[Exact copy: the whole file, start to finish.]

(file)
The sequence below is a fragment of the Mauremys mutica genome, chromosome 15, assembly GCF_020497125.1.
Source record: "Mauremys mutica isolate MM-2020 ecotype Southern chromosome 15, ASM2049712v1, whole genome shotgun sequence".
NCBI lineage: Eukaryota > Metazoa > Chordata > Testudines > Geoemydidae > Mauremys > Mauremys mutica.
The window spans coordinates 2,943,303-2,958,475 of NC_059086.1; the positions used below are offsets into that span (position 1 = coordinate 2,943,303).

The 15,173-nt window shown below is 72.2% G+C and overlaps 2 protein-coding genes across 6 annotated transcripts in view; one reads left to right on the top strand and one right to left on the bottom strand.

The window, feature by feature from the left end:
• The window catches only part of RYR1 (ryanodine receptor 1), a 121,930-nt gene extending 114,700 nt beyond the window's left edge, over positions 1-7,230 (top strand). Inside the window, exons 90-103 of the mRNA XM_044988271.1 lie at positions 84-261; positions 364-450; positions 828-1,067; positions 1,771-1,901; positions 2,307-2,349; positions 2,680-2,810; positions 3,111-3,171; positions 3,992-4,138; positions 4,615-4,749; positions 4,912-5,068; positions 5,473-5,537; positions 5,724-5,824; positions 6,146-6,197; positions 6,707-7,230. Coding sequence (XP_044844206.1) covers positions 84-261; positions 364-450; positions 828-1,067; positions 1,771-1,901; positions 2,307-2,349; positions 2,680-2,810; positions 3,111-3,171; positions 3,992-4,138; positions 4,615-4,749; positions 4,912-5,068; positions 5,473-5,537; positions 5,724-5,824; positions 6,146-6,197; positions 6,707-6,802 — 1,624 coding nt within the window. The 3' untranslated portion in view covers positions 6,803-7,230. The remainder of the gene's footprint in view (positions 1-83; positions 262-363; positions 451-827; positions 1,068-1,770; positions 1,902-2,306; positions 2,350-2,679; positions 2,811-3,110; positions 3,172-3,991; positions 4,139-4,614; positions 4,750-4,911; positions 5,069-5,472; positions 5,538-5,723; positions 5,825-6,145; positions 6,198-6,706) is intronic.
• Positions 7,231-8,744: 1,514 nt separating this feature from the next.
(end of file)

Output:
The sequence below is a fragment of the Mauremys mutica genome, chromosome 15, assembly GCF_020497125.1.
Source record: "Mauremys mutica isolate MM-2020 ecotype Southern chromosome 15, ASM2049712v1, whole genome shotgun sequence".
NCBI lineage: Eukaryota > Metazoa > Chordata > Testudines > Geoemydidae > Mauremys > Mauremys mutica.
The window spans coordinates 2,943,303-2,958,475 of NC_059086.1; the positions used below are offsets into that span (position 1 = coordinate 2,943,303).

The 15,173-nt window shown below is 72.2% G+C and overlaps 2 protein-coding genes across 6 annotated transcripts in view; one reads left to right on the top strand and one right to left on the bottom strand.

The window, feature by feature from the left end:
• The window catches only part of RYR1 (ryanodine receptor 1), a 121,930-nt gene extending 114,700 nt beyond the window's left edge, over positions 1-7,230 (top strand). Inside the window, exons 90-103 of the mRNA XM_044988271.1 lie at positions 84-261; positions 364-450; positions 828-1,067; positions 1,771-1,901; positions 2,307-2,349; positions 2,680-2,810; positions 3,111-3,171; positions 3,992-4,138; positions 4,615-4,749; positions 4,912-5,068; positions 5,473-5,537; positions 5,724-5,824; positions 6,146-6,197; positions 6,707-7,230. Coding sequence (XP_044844206.1) covers positions 84-261; positions 364-450; positions 828-1,067; positions 1,771-1,901; positions 2,307-2,349; positions 2,680-2,810; positions 3,111-3,171; positions 3,992-4,138; positions 4,615-4,749; positions 4,912-5,068; positions 5,473-5,537; positions 5,724-5,824; positions 6,146-6,197; positions 6,707-6,802 — 1,624 coding nt within the window. The 3' untranslated portion in view covers positions 6,803-7,230. The remainder of the gene's footprint in view (positions 1-83; positions 262-363; positions 451-827; positions 1,068-1,770; positions 1,902-2,306; positions 2,350-2,679; positions 2,811-3,110; positions 3,172-3,991; positions 4,139-4,614; positions 4,750-4,911; positions 5,069-5,472; positions 5,538-5,723; positions 5,825-6,145; positions 6,198-6,706) is intronic.
• Positions 7,231-8,744: 1,514 nt separating this feature from the next.